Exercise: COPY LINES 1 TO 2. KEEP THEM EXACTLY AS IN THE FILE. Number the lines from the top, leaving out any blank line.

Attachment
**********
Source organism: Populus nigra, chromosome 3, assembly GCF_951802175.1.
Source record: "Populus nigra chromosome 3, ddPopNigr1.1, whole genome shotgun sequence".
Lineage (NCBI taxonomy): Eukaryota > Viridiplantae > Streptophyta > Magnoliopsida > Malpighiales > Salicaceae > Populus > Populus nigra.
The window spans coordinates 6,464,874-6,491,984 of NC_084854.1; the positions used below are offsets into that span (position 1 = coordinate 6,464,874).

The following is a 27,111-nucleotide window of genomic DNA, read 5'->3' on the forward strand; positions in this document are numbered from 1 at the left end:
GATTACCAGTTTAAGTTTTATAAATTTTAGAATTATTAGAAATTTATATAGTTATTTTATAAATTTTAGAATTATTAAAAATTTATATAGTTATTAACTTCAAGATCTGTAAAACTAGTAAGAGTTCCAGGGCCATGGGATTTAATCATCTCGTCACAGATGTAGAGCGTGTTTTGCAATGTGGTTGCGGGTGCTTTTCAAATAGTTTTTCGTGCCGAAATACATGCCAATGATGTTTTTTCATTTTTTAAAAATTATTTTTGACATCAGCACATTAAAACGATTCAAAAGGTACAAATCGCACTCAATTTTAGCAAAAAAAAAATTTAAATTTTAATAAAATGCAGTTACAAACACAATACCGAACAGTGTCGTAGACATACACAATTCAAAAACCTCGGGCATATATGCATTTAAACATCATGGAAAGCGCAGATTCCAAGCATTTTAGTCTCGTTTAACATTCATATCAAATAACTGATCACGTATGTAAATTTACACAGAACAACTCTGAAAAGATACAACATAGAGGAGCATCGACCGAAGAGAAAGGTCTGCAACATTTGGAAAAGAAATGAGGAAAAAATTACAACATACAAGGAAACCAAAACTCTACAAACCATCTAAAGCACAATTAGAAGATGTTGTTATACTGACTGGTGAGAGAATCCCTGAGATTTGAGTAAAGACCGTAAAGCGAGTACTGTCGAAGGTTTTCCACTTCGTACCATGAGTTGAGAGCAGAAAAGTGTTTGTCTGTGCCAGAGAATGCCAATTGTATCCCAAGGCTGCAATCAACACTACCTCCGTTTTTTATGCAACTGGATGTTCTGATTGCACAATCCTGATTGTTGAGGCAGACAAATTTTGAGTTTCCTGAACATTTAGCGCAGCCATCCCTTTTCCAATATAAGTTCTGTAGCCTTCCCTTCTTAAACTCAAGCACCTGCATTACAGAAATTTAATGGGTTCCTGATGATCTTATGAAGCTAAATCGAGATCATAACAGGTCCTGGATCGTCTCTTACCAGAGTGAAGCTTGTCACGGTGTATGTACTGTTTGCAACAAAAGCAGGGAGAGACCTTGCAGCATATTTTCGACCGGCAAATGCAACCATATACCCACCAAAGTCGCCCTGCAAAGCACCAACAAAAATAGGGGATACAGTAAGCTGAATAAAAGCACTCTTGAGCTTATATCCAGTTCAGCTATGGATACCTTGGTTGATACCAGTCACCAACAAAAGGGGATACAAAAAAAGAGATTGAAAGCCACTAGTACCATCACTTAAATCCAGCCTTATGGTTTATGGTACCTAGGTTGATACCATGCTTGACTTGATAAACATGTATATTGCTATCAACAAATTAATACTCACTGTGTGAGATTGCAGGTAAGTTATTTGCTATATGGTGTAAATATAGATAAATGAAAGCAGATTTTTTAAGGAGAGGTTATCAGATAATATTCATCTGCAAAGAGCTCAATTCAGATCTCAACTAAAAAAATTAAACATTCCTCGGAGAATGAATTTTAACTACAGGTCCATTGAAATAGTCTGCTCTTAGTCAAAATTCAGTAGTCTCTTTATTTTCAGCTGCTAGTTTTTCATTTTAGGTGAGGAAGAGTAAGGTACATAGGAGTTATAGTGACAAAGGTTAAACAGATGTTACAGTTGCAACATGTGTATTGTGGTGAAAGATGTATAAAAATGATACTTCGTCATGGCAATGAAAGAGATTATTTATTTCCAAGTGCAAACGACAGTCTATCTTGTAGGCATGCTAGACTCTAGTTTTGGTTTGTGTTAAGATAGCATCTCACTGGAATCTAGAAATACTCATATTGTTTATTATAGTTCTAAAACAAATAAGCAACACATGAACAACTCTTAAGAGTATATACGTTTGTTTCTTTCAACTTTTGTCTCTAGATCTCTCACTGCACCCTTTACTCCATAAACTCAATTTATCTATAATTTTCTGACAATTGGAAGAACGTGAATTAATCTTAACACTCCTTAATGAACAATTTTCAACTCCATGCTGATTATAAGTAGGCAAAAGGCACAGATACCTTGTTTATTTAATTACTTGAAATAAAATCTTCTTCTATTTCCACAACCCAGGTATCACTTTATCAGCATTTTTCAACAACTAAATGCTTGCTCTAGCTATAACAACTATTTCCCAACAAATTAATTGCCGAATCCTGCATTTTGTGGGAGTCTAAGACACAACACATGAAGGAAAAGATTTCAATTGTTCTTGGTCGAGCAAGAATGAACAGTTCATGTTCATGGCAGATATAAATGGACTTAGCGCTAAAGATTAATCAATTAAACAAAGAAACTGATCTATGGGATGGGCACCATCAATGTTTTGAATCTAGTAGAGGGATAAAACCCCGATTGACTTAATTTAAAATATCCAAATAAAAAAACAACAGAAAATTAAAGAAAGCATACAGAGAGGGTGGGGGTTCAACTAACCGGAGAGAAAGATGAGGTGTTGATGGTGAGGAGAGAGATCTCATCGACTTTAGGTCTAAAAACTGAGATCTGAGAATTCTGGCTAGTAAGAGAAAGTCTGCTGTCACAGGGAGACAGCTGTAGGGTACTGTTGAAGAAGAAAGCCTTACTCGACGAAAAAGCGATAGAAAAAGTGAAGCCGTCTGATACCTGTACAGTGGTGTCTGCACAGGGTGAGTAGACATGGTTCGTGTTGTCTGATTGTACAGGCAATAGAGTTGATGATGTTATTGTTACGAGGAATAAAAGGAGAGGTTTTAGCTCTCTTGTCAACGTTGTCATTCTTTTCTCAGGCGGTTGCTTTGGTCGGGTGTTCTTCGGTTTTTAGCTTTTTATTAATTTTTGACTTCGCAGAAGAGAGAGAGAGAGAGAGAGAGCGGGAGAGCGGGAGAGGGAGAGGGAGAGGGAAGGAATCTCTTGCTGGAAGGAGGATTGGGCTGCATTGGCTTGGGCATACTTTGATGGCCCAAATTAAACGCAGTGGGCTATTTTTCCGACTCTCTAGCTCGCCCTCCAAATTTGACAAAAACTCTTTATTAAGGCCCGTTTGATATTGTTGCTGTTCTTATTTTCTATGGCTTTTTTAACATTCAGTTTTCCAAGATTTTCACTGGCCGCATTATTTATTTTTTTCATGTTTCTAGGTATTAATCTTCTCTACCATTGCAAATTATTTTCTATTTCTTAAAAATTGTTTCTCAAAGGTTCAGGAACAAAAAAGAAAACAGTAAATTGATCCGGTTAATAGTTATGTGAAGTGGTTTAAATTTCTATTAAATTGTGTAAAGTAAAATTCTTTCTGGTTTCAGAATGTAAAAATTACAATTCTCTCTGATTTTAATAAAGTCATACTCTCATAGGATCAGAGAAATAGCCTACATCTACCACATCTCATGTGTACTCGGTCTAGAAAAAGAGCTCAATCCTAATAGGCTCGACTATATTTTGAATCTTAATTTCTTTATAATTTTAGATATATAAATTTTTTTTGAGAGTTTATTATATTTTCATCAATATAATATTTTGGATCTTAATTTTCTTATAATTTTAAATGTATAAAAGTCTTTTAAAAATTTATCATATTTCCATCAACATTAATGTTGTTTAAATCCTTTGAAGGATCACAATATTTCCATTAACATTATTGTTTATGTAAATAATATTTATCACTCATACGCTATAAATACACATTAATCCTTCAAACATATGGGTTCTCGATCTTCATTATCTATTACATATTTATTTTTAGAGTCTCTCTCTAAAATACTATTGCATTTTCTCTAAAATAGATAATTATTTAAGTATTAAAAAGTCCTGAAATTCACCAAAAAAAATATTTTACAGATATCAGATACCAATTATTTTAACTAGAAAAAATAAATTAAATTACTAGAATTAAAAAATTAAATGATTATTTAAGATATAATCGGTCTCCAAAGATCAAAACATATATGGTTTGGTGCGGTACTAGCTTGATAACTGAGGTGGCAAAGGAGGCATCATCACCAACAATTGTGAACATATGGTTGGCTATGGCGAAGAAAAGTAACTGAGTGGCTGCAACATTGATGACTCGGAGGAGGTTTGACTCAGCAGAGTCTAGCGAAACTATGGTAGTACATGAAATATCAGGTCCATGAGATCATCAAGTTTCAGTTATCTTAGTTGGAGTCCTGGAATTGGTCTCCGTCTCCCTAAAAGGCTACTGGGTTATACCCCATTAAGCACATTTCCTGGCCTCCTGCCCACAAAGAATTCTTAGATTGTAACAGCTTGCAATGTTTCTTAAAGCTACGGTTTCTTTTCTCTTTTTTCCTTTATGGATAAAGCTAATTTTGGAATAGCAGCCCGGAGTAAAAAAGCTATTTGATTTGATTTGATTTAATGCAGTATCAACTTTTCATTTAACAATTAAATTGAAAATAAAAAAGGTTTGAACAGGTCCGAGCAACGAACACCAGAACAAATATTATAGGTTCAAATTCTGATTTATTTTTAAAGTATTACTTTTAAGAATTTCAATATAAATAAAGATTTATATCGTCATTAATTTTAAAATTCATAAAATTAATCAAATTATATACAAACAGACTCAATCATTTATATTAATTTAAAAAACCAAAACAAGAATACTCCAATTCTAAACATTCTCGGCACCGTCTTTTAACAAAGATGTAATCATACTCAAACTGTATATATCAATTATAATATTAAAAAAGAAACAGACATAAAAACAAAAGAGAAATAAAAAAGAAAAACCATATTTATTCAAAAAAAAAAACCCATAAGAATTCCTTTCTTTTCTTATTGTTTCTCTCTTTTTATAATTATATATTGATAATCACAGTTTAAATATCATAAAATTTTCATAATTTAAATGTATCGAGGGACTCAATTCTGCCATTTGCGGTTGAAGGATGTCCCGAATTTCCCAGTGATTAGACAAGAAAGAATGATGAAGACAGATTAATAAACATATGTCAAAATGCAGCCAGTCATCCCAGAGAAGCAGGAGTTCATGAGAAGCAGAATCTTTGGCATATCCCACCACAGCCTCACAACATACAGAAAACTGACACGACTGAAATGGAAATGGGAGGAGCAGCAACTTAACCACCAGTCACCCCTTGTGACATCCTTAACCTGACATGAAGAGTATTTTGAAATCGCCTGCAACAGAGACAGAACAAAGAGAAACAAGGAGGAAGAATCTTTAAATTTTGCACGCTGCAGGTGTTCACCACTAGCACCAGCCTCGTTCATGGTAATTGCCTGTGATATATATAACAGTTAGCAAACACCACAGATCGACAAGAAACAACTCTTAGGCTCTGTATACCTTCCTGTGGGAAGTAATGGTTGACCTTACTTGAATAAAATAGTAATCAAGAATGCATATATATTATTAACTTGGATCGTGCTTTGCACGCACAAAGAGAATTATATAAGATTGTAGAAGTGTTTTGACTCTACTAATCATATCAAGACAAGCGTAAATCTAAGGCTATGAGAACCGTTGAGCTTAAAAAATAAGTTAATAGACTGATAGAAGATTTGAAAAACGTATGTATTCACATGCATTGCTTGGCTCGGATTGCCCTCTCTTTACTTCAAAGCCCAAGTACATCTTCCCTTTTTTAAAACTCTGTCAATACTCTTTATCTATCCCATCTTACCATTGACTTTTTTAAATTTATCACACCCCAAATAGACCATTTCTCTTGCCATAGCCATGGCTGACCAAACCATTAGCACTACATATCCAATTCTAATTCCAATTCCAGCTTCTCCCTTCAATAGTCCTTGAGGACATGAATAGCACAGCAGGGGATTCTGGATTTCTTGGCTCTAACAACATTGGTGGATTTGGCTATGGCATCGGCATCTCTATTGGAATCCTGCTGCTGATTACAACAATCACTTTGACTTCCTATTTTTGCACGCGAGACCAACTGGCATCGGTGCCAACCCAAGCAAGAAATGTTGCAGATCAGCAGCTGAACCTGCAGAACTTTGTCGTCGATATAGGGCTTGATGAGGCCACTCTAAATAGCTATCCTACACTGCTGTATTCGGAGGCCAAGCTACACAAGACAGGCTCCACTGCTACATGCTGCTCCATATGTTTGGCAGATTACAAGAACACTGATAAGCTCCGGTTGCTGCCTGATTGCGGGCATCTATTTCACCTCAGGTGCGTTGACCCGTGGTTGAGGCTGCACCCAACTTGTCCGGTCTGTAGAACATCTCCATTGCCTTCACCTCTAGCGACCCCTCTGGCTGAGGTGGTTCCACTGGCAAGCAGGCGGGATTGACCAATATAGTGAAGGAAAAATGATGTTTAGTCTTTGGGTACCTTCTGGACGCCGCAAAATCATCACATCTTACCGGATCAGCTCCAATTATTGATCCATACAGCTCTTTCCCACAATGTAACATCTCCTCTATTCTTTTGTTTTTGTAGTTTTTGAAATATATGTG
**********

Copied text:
Source organism: Populus nigra, chromosome 3, assembly GCF_951802175.1.
Source record: "Populus nigra chromosome 3, ddPopNigr1.1, whole genome shotgun sequence".